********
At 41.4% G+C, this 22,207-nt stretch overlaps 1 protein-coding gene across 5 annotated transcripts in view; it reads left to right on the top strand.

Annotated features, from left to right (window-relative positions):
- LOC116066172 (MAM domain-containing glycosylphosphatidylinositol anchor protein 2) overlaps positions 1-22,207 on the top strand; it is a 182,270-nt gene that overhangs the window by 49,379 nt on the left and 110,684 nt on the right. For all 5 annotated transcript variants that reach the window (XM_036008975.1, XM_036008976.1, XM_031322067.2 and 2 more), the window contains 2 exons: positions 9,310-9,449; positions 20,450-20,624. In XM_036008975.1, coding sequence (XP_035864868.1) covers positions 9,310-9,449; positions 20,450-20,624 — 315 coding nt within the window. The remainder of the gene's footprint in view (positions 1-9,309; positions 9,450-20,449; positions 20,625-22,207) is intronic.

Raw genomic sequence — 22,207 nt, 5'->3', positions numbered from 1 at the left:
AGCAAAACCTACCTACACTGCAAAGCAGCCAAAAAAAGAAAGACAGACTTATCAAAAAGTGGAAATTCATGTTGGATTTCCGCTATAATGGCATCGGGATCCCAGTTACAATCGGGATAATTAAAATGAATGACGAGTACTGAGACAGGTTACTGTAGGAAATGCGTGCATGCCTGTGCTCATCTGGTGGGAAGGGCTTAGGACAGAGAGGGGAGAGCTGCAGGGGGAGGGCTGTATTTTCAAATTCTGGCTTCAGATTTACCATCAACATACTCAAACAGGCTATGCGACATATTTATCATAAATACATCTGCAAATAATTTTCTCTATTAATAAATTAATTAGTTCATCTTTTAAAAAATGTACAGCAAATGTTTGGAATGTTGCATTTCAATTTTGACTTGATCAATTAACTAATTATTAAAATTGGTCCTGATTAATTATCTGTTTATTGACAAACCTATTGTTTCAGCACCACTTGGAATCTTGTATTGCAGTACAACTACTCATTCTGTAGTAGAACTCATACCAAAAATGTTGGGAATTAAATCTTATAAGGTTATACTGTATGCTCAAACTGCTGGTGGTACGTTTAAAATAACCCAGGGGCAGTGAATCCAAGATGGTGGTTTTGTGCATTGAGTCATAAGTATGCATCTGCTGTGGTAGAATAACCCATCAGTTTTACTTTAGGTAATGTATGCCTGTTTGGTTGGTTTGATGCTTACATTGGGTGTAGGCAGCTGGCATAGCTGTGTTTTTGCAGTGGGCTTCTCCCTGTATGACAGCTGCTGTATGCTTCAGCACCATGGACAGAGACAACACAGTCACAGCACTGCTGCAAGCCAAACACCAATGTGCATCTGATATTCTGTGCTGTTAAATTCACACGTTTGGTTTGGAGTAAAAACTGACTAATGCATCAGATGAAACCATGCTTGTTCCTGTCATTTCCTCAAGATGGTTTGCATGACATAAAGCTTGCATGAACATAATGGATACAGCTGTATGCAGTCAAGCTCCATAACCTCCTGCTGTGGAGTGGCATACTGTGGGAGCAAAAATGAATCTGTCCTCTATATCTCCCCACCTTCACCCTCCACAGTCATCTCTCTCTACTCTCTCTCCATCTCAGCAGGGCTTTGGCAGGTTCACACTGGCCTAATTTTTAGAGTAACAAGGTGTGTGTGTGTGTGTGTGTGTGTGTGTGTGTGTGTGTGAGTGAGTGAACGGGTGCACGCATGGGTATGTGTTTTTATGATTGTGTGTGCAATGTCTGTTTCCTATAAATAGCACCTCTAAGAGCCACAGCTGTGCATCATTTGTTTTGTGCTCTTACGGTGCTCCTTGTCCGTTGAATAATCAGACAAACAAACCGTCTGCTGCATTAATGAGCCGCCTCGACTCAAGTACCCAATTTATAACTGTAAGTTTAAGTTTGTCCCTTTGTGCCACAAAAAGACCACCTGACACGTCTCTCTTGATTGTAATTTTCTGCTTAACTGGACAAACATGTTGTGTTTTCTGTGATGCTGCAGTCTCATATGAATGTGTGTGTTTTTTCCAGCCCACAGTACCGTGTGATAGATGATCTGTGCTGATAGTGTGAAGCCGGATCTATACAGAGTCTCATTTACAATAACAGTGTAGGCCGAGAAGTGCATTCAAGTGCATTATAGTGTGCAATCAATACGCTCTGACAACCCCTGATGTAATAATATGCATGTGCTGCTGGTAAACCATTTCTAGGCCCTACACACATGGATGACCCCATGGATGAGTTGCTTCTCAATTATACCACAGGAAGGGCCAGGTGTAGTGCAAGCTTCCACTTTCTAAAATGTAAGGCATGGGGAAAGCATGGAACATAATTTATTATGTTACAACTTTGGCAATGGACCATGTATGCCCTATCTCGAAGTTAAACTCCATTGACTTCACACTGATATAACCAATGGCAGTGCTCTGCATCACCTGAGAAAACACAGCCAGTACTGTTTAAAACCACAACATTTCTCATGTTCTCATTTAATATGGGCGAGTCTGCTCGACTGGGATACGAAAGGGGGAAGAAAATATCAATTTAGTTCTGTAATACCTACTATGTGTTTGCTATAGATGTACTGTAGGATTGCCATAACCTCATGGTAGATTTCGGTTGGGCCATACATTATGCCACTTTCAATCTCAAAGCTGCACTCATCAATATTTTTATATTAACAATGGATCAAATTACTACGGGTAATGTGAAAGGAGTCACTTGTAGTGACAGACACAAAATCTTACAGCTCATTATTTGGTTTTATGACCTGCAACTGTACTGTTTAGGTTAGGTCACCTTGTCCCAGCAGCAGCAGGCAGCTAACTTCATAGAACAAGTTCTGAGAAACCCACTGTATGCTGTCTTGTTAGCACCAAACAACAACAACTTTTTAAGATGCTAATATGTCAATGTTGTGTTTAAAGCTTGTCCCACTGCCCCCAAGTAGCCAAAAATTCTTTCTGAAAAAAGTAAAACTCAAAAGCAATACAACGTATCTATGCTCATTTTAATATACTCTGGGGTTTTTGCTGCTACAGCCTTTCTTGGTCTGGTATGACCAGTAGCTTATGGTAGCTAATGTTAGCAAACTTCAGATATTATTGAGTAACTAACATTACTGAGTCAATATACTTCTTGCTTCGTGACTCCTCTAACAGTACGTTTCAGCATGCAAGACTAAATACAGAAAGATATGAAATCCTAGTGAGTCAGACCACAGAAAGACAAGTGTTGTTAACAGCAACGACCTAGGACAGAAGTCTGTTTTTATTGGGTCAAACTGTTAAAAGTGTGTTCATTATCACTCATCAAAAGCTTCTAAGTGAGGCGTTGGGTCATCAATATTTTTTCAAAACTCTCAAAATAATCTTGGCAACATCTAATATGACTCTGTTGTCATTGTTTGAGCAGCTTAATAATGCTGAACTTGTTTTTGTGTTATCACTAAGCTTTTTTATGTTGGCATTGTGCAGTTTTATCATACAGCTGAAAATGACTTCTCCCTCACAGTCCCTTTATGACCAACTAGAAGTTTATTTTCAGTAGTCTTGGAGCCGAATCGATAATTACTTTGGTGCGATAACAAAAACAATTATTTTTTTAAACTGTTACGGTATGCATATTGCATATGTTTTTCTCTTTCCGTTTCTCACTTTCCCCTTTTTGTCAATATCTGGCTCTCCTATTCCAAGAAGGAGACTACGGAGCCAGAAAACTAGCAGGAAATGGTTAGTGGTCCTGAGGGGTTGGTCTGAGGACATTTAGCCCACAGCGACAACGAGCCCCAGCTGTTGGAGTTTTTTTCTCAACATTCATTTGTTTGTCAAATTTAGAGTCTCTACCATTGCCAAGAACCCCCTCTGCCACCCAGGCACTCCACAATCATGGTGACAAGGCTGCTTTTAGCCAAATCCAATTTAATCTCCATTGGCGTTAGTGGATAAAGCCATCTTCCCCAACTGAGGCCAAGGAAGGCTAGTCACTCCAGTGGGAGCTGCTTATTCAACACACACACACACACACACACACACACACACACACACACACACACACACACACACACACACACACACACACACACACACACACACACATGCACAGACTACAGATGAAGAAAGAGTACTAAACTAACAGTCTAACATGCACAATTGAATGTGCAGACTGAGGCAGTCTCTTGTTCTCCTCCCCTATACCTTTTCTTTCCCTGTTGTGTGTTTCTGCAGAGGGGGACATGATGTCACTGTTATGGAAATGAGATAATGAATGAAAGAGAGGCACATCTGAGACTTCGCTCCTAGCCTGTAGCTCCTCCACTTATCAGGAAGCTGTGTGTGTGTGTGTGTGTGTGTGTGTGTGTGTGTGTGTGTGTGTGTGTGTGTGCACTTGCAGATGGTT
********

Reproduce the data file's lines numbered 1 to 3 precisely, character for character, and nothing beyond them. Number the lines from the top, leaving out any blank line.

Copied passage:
At 41.4% G+C, this 22,207-nt stretch overlaps 1 protein-coding gene across 5 annotated transcripts in view; it reads left to right on the top strand.

Annotated features, from left to right (window-relative positions):
- LOC116066172 (MAM domain-containing glycosylphosphatidylinositol anchor protein 2) overlaps positions 1-22,207 on the top strand; it is a 182,270-nt gene that overhangs the window by 49,379 nt on the left and 110,684 nt on the right. For all 5 annotated transcript variants that reach the window (XM_036008975.1, XM_036008976.1, XM_031322067.2 and 2 more), the window contains 2 exons: positions 9,310-9,449; positions 20,450-20,624. In XM_036008975.1, coding sequence (XP_035864868.1) covers positions 9,310-9,449; positions 20,450-20,624 — 315 coding nt within the window. The remainder of the gene's footprint in view (positions 1-9,309; positions 9,450-20,449; positions 20,625-22,207) is intronic.